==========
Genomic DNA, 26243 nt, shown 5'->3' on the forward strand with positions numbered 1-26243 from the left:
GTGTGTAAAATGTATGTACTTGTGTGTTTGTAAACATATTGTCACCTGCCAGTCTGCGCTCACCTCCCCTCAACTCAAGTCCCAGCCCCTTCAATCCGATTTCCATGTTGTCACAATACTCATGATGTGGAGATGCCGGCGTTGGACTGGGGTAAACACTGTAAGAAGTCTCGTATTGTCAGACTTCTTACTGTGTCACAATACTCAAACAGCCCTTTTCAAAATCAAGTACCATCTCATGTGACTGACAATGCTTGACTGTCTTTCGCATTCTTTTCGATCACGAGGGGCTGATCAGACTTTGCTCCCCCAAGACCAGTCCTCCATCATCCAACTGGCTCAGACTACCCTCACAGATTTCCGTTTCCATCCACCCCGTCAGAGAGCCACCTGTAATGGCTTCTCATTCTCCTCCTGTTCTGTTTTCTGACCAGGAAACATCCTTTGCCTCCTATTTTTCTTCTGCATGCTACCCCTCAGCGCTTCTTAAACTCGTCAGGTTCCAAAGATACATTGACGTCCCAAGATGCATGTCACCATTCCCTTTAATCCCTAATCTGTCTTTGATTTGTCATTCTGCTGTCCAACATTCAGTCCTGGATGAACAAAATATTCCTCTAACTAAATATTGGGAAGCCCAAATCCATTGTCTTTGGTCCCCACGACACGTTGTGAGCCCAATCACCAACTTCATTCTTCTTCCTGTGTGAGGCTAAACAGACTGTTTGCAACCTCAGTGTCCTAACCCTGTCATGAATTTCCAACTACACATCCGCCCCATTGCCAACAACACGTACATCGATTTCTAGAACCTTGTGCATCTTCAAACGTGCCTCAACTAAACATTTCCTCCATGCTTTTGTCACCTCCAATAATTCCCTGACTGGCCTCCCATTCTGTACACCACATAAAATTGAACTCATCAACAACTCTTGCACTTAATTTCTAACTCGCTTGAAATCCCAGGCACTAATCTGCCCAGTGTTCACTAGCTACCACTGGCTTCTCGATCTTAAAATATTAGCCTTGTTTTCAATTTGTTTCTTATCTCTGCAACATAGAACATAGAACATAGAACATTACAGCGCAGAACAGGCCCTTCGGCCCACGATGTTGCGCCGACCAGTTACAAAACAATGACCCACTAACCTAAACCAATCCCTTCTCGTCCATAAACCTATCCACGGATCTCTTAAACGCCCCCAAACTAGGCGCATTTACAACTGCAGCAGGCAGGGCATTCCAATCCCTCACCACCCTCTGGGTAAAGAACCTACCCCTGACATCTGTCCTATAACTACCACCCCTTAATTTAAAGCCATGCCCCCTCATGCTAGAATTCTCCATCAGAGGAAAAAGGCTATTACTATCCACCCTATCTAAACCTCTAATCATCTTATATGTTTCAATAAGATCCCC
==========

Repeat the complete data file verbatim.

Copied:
Genomic DNA, 26243 nt, shown 5'->3' on the forward strand with positions numbered 1-26243 from the left:
GTGTGTAAAATGTATGTACTTGTGTGTTTGTAAACATATTGTCACCTGCCAGTCTGCGCTCACCTCCCCTCAACTCAAGTCCCAGCCCCTTCAATCCGATTTCCATGTTGTCACAATACTCATGATGTGGAGATGCCGGCGTTGGACTGGGGTAAACACTGTAAGAAGTCTCGTATTGTCAGACTTCTTACTGTGTCACAATACTCAAACAGCCCTTTTCAAAATCAAGTACCATCTCATGTGACTGACAATGCTTGACTGTCTTTCGCATTCTTTTCGATCACGAGGGGCTGATCAGACTTTGCTCCCCCAAGACCAGTCCTCCATCATCCAACTGGCTCAGACTACCCTCACAGATTTCCGTTTCCATCCACCCCGTCAGAGAGCCACCTGTAATGGCTTCTCATTCTCCTCCTGTTCTGTTTTCTGACCAGGAAACATCCTTTGCCTCCTATTTTTCTTCTGCATGCTACCCCTCAGCGCTTCTTAAACTCGTCAGGTTCCAAAGATACATTGACGTCCCAAGATGCATGTCACCATTCCCTTTAATCCCTAATCTGTCTTTGATTTGTCATTCTGCTGTCCAACATTCAGTCCTGGATGAACAAAATATTCCTCTAACTAAATATTGGGAAGCCCAAATCCATTGTCTTTGGTCCCCACGACACGTTGTGAGCCCAATCACCAACTTCATTCTTCTTCCTGTGTGAGGCTAAACAGACTGTTTGCAACCTCAGTGTCCTAACCCTGTCATGAATTTCCAACTACACATCCGCCCCATTGCCAACAACACGTACATCGATTTCTAGAACCTTGTGCATCTTCAAACGTGCCTCAACTAAACATTTCCTCCATGCTTTTGTCACCTCCAATAATTCCCTGACTGGCCTCCCATTCTGTACACCACATAAAATTGAACTCATCAACAACTCTTGCACTTAATTTCTAACTCGCTTGAAATCCCAGGCACTAATCTGCCCAGTGTTCACTAGCTACCACTGGCTTCTCGATCTTAAAATATTAGCCTTGTTTTCAATTTGTTTCTTATCTCTGCAACATAGAACATAGAACATAGAACATTACAGCGCAGAACAGGCCCTTCGGCCCACGATGTTGCGCCGACCAGTTACAAAACAATGACCCACTAACCTAAACCAATCCCTTCTCGTCCATAAACCTATCCACGGATCTCTTAAACGCCCCCAAACTAGGCGCATTTACAACTGCAGCAGGCAGGGCATTCCAATCCCTCACCACCCTCTGGGTAAAGAACCTACCCCTGACATCTGTCCTATAACTACCACCCCTTAATTTAAAGCCATGCCCCCTCATGCTAGAATTCTCCATCAGAGGAAAAAGGCTATTACTATCCACCCTATCTAAACCTCTAATCATCTTATATGTTTCAATAAGATCCCC